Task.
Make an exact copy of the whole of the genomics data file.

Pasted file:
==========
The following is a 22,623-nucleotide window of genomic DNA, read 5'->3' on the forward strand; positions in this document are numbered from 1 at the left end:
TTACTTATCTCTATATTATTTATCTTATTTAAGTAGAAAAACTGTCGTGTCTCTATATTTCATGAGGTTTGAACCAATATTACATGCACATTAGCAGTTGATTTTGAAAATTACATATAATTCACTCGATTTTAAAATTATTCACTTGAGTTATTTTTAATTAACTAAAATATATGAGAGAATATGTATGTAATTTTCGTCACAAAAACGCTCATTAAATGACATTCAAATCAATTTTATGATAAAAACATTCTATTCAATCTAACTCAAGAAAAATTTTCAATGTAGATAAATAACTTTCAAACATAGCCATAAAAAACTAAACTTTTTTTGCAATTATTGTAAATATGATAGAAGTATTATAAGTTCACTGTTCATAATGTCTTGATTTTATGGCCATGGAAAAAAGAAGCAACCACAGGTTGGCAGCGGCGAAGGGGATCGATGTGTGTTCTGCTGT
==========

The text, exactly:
The following is a 22,623-nucleotide window of genomic DNA, read 5'->3' on the forward strand; positions in this document are numbered from 1 at the left end:
TTACTTATCTCTATATTATTTATCTTATTTAAGTAGAAAAACTGTCGTGTCTCTATATTTCATGAGGTTTGAACCAATATTACATGCACATTAGCAGTTGATTTTGAAAATTACATATAATTCACTCGATTTTAAAATTATTCACTTGAGTTATTTTTAATTAACTAAAATATATGAGAGAATATGTATGTAATTTTCGTCACAAAAACGCTCATTAAATGACATTCAAATCAATTTTATGATAAAAACATTCTATTCAATCTAACTCAAGAAAAATTTTCAATGTAGATAAATAACTTTCAAACATAGCCATAAAAAACTAAACTTTTTTTGCAATTATTGTAAATATGATAGAAGTATTATAAGTTCACTGTTCATAATGTCTTGATTTTATGGCCATGGAAAAAAGAAGCAACCACAGGTTGGCAGCGGCGAAGGGGATCGATGTGTGTTCTGCTGT